NUC Generational Differences?

Fernando - It’s pretty amazing how you keep misconstruing my original question to fit your own preconstrued answer. My original question, once again, was on the generational differences among Intel chips. It’s easy enough to research i3 vs. i5 vs. i7, but 7i3 vs 8i5, vs 10i7? (This new thread is asking the same basic question about gen10

Intel NUC 10th gen - what to expect? )

Chip benchmarks based on computations and graphics rendering don’t necessarily translate into benchmarks for Roon. Likewise, some of the chip generations appear to be feature packages like wifi and Bluetooth that aren’t really useful for Roon.

Simon_pepper’s answer that Roon basically uses a core per endpoint is useful. I currently never have more than two endpoints running at a time. Do I really need a hex core? By your logic I do. Do I need Bluetooth/wifi/heavy graphics capability in the nuc chip? Not for Roon. Your answer, “Need to do heavy stuff. Get a heavy CPU”, answers the wrong question.

I see the nuc for Roon as an appliance that has a limited lifespan, like other electronics these days. Roon will probably develop further (I hope - I’m in it for lifetime), my library may grow to multi-terabytes, I may win the lottery and move into a 10,000 square foot house with a dozen endpoints. Somewhere in the future I’ll probably need to replace the entire Room nuc. But there’s no way to buy today based on some distant future’s requirements.

My question is the basic economic one of “maximizing utility”. That doesn’t mean cheap to anyone apparently but you. I’m willing to spend however much it takes to get a chip that does what I need. But I don’t want to spend a penny more.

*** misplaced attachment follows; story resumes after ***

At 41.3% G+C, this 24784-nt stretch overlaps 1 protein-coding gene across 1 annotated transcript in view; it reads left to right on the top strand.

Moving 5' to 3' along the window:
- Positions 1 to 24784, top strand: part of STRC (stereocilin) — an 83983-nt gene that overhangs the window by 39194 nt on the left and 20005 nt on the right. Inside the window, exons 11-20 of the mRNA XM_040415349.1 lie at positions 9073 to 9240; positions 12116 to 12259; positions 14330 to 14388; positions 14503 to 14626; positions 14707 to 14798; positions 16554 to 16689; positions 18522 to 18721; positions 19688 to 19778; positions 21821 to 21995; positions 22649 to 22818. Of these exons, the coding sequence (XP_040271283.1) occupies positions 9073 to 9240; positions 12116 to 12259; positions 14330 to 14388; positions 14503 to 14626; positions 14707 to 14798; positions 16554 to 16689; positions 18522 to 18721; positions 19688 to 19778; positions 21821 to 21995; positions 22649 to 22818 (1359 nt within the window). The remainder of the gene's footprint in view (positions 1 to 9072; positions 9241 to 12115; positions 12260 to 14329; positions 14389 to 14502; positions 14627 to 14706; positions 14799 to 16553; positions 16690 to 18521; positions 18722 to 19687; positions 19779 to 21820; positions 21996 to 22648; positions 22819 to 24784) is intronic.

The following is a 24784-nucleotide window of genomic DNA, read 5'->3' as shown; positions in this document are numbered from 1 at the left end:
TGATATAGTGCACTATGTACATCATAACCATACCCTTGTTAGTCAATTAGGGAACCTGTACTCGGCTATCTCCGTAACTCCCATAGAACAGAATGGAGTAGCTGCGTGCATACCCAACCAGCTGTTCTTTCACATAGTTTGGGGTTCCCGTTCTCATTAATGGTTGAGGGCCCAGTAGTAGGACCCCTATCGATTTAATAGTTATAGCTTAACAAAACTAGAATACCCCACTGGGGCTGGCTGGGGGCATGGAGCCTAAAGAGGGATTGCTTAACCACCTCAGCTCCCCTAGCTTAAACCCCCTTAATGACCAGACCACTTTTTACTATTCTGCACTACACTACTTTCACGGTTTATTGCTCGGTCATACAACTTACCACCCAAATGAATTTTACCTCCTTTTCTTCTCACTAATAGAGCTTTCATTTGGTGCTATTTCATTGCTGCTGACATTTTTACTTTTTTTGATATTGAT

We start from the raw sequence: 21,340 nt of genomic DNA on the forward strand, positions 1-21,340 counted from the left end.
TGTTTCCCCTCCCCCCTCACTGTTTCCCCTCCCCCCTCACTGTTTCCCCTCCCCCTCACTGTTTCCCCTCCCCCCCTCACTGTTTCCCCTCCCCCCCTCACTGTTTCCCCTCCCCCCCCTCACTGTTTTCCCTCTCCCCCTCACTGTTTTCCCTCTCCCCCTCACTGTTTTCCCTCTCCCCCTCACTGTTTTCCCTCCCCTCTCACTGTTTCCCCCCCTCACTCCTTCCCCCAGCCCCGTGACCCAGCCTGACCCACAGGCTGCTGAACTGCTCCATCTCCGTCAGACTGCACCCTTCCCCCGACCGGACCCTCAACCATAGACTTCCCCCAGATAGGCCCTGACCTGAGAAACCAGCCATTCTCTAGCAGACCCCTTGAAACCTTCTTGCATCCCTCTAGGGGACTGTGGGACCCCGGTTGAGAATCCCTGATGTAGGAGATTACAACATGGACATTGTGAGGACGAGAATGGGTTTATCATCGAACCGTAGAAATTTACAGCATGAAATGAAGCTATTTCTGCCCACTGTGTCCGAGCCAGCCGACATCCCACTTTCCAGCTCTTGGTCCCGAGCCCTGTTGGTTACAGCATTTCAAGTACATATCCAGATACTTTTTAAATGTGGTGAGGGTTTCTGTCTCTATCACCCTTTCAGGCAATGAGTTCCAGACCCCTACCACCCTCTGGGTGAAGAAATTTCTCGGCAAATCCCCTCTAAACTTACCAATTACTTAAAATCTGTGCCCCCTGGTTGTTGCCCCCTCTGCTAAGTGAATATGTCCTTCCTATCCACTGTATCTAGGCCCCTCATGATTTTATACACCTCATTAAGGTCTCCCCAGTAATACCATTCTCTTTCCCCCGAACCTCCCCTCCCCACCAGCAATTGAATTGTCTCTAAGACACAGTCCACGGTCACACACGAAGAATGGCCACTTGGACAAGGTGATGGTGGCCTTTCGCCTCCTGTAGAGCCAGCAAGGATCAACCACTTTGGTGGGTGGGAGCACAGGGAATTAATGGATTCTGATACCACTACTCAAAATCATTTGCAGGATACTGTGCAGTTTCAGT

Hey by all means, You do as you please, nobody is twisting your arm :slight_smile: To me cheap means the minimum specs, not that you are been cheap… This thread died right when @OneEyedHito posted his point, Also please note that you never specified requirements you did ask why one lower end model vs the other and that pass me, I focus on the requirements. I guess I failed to see that from the get go you were focused on the lower end model based on what you needed.

Good luck.

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Robert, your original inquiry is one of great value to those considering a dedicated Roon server (a VERY good idea, BTW). I worked at Intel for 12 years ending in 2010, though not in engineering. Perhaps I can shed some light on the improvements among NUC generations without getting too technical. But let’s start with the “answer” and then give supporting details.

  1. No, you don’t need the latest generation NUC because Roon ROCK is small and very efficient.
  2. The NUC Gen 7 i3 with 4GB RAM will work great for most (UP TO 10,000 albums/100,000 tracks, UP TO 6 simultaneous zones, moderate* DSP functionality); If your needs are extreme, go with a Gen 7 i7 with 8GB RAM (OVER 10,000 albums/100,000 tracks, OVER 6 simultaneous zones, advanced** DSP functionality). In all instances, opt for the “tall” NUC denoted by BNH in the model number.

OK, so as to the generations of NUC. In general, each generation makes incremental (but meaningful) improvements in performance value (MIPS per $) and thermal dissipation (often measured in MIPS per watt). In the 90s, new generations of processors were eagerly awaited because there were notable improvements in PC functionality that users could see and feel. In the 2010s, the base systems are more than powerful enough to meet basic Windows PC needs and users (gamers/graphics/CAD users excluded) don’t feel compelled to upgrade every few years. (I personally buy and recommend notebook users purchase last year’s Thinkpad refurbs from Lenovo directly, keep it five years and then rinse an repeat).

Here’s the thing: Roon ROCK servers are NOT PCs and they DON’T run Windows. Understanding requirements for them requires a different mindset. The Roon software architecture is super clean, efficient, and reliable. Other than “heavy duty users” it works great on i3 based systems.